Mom also used to not want any socks on but now she is used to and like diabetic socks that are thick and give a lot of support and she can tolerate them. She may use or ask us to use a spray bottle with cold water and spray the socks. Her feet are on towels on pillows on a cheap plastic footstool, actually a low stepstool with a pillow taped on it and a towel taped over that. Or a towel lying at the foot of her bed. The towel will keep the water from spraying her feet from getting the mattress wet. She will spray her own feet or ask me to spray them from time to time. But in the daytime she will have a water bath nearby. We also now put foam in the water tray or dish pan we are using for her feet during the day. She likes having soft foam not just water but craves soft foam or thick rugs for her feet. But she won’t always even ask for water now, she may just want a half a dozen ice cubes to be put on the foam and they will dissolve and create cold water and that will perhaps evaporate as well. The coldness and wet foam will chill her feet and she doesn’t ask for a lot of water refills and keep her feet dry. We don’t use a homemade air chill box. I had one in the basement in storage, it may not even be down there, it may be in storage at my storage unit instead. I actually made two of them. I had one for a test but it was to far away from the nursing home so I built a second one after having used the first one as an experiment, but that box saved my mom’s feet from the hell of that place.

If you put water on a pair of socks if you can stand the socks the water of course will get the socks wet and that will chill them and as the water evaporates it will have a chilling effect from evaporative chilling spraying water on the feet also chills them and they stay cooler as it evaporates off the feet. For foot water immersion a little bit of epson salts or a couple tablespoons of Peroxide in the water will help prevent skin infections that might arise from the feet being immersed in the water. But prolonged exposure to water will effect the skins a bit but also might affect the toenails. Although some when they get EM may get it as a result of a fungal infection as well, which was a rare early cause of some cases or was at least reported as such. I don’t know if the fungal infection can cause nerve damage for some, if that is a valid cause for some rare EM conditions. It could also be that people get a fungal infection as a side effect or just on the side when EM was caused by some other thing. Having the feet wet more can cause more fungal growth and sometimes that becomes a concern.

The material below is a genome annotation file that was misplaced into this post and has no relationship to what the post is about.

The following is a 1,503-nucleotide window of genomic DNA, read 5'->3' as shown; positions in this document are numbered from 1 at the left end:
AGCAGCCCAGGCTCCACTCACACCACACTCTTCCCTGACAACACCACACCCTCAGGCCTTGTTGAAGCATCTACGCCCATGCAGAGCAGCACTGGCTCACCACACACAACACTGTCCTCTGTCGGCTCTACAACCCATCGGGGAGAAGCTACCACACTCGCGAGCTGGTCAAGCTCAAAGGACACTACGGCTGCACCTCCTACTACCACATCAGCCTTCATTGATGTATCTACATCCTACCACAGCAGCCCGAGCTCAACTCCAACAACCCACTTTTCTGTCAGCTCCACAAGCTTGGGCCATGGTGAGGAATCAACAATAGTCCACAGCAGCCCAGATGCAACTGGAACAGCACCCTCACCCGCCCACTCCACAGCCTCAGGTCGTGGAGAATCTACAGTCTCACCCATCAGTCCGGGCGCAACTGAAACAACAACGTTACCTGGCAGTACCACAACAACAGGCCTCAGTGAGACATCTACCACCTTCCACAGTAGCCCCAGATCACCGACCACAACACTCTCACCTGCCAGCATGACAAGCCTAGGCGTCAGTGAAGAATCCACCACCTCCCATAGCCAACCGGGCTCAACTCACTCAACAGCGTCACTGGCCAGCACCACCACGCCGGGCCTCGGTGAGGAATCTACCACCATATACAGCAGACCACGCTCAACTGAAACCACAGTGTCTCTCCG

So this is the basics of what we have tried as far as environmental chilling.

Ice water immersion.
Fans and Ac.
Chill Box.
Wet socks.
Spray bottles to spray the socks.
EB chiller
I’ve also used improvised ice packs and cold packs that can be hot or cold packs that you can put in the refrigerator. Using cold ice from an ice machine in a bag of water or a sealed baggie can be a mess. Crushed ice from a hospital cafeteria was used in plastic bags as improvised ice bags for my moms feet while in a hospital stay.

A BIT OF A DIGRESSION HERE - you may want to skip this section this is about hospital stays. . . and trying to plan for those long stays, which may be a challenge.
That stay back in 2014 was a real challenge and nightmare, because our MD didn’t write up chill instructions for any staff for mom’s foot condition and our family had to stay with her 24 hours a day in shifts to do the chilling of her feet and we had only one fan and ice packs to keep her feet chilled during other hospital procedures. Trying to keep a hospital room cold, although they like cold rooms in hospitals to keep germs down, is difficult and getting permission for fans and ice bags or taking in an EB ice cooler device or something is a nightmare for the family because hospitals and the average medical doctor won’t want to chill the feet environmentally nor write orders for it. They are afraid of frostbite. And if you’re going in for a procedure and are there for a long time for a procedure or operation, you will find it’s an extreme challenge for you’re care givers to keep the feet chilled and advocate for the feet and their strange EM needs. The staff of nurses will shift from one nurse and other medical assistants to another and there will be maybe 40 or more people over a long stay that will be you’re nurse or their helper and you’ll be faced with educating all of them and having them look at you and wonder if you are nuts. It’s not that we are nuts, it’s just that this foot condition is nuts and a nutty condition to try to cope with and live with. Most will get it. Some will not. If you are planning on going into a long hospital stay, it’s almost a necessity that you have six helpers or family members to be in shifts as bedside advocates for you’re feet. That if you have extreme problems with EM and flares. And some of the stuff the hospitals want to do for the normal patient may cause drug induced pain flares. blood thinners for example or even potassium. Medication changes away from burning foot pain and nerve medications off label will perhaps be removed during a hospital stay. Those may be challenges to the patient as well. The necessary planning necessary before a planned hospital stay has to be figured out before hand if you want to avoid a massive nightmare in the hospital stay. Best thing to do is avoid them as much as possible.